DO YOUR EARS HANG LOW?

Two puppies frolic through the rhymes and rhythms of the traditional song as they meet with eyebrows raised expectantly and their long ears “wobble to and fro.” Outlined in black, red cut-paper heart shapes are suspended romantically above their heads, and like dancers stepping to the same tune, they buoyantly play through the two verses. Mimicking the motion of the text, sometimes facing and sometimes side by side, tails up and wagging, Church presents their musical moment in bold acrylics dashed with texture: sand, print, grass, and petals. Culminating in a climactic gatefold picture of beaming flushed puppies, they reach their penultimate joy by tying their ears into a heart-shaped bow. Her first foray into music in a picture-book format ultimately would be more effective if accompanied by sheet music, but a two-page move-along section suggests how children could enact the verses with a partner. Church has produced other useful materials mainly for the young children’s-book market in Great Britain, but is known most recently for her knock-’em-dead illustrations for Richard Waring’s Hungry Hen (p.1555). Welcome new images for this once sarcastic lyric. (Nonfiction. 3-5)

Pub Date: Feb. 1, 2001

ISBN: 0-439-12871-4

Page Count: 32

Publisher: Chicken House/Scholastic

Review Posted Online: May 20, 2010

Kirkus Reviews Issue: Dec. 1, 2001

Did you like this book?

No Comments Yet

A forgettable tale.

THE LITTLEST REINDEER

Dot, the smallest reindeer at the North Pole, is too little to fly with the reindeer team on Christmas Eve, but she helps Santa in a different, unexpected way.

Dot is distressed because she can’t jump and fly like the other, bigger reindeer. Her family members encourage her and help her practice her skills, and her mother tells her, “There’s always next year.” Dot’s elf friend, Oliver, encourages her and spends time playing with her, doing things that Dot can do well, such as building a snowman and chasing their friend Yeti (who looks like a fuzzy, white gumdrop). On Christmas Eve, Santa and the reindeer team take off with their overloaded sleigh. Only Dot notices one small present that’s fallen in the snow, and she successfully leaps into the departing sleigh with the gift. This climactic flying leap into the sleigh is not adequately illustrated, as Dot is shown just starting to leap and then already in the sleigh. A saccharine conclusion notes that being little can sometimes be great and that “having a friend by your side makes anything possible.” The story is pleasant but predictable, with an improbably easy solution to Dot’s problem. Illustrations in a muted palette are similarly pleasant but predictable, with a greeting-card flavor that lacks originality. The elf characters include boys, girls, and adults; all the elves and Santa and Mrs. Claus are white.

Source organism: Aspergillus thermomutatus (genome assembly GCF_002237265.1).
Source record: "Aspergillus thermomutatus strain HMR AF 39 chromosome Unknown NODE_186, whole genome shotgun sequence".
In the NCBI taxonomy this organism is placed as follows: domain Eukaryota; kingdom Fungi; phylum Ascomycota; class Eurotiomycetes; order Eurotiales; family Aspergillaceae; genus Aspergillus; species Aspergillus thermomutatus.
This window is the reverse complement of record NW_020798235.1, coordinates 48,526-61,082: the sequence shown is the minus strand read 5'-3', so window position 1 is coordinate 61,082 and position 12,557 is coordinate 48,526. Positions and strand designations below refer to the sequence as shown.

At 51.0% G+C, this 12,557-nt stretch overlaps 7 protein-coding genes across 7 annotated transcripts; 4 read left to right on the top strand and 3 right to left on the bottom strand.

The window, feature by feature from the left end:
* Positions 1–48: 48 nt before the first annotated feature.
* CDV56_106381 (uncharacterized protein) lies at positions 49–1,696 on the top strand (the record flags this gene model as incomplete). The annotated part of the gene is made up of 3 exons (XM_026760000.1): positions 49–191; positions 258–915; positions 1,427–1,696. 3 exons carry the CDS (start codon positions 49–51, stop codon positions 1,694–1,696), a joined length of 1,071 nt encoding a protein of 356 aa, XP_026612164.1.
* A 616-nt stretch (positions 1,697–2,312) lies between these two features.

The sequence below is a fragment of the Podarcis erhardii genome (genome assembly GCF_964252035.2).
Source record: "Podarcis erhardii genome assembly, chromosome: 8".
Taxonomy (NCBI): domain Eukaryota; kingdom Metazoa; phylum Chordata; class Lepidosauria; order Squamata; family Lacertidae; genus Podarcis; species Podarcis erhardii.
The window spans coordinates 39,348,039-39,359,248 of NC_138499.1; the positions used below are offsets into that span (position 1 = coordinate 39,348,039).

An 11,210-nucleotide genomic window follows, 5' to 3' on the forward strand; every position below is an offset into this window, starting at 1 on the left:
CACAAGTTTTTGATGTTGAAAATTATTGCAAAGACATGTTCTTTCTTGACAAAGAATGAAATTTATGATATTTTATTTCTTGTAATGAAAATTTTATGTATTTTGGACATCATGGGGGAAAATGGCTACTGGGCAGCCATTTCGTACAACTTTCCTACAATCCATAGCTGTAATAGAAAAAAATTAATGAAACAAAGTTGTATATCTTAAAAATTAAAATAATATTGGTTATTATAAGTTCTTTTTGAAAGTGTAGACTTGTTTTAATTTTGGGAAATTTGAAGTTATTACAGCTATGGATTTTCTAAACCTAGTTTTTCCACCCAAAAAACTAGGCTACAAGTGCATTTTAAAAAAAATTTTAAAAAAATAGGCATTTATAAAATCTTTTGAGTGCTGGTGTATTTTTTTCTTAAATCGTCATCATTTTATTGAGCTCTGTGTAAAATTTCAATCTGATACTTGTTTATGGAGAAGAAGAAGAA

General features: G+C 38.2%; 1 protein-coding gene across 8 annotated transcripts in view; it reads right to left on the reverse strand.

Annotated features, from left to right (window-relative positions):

A forgettable tale. (Picture book. 3-5)

Pub Date: Sept. 26, 2017

ISBN: 978-1-338-15738-3

Page Count: 24

Publisher: Cartwheel/Scholastic

Review Posted Online: Aug. 21, 2017

Kirkus Reviews Issue: Sept. 1, 2017

Did you like this book?

Exciting artwork paired with disappointingly dull text.

KINDNESS GROWS

Rhyming verses about kindness using a consistent metaphor of widening cracks versus blooming plants are amplified by cutouts on each page.

The art and layout are spectacular, from the cover through the double-page spreads near the end. Racially diverse toddlers are shown engaging in various moods and behaviors, some of which create unhappiness and some of which lead to friendship and happiness. Every page’s color palette and composition perfectly complement the narrative. The initial verso shows two children in aggressive stances, backgrounded by a dark, partly moonlit sky. Between them is a slender, crooked cutout. The large-type text reads: “It all / starts / with a / crack / that we can hardly see. / It happens when we shout / or if we disagree.” The recto shows two children in sunlight, with one offering a pretty leaf to the other, and the rhyme addresses the good that grows from kindness. In this image, the crooked die cut forms the trunk of a tiny sapling. Until the final double-page spreads, the art follows this clever setup: dark deeds and a crack on the left, and good deeds and a growing tree on the right. Unfortunately, the text is far from the equal of the art: It is banal and preachy, and it does not even scan well without some effort on the part of whomever is reading it. Still, the youngest children will solemnly agree with the do’s and don’ts, and they may decide to memorize a page or two.

Exciting artwork paired with disappointingly dull text. (Picture book. 3-5)

Pub Date: Sept. 22, 2020

ISBN: 978-1-68010-229-1

Page Count: 32

Publisher: Tiger Tales

Review Posted Online: July 28, 2020

Kirkus Reviews Issue: Aug. 15, 2020

Did you like this book?

more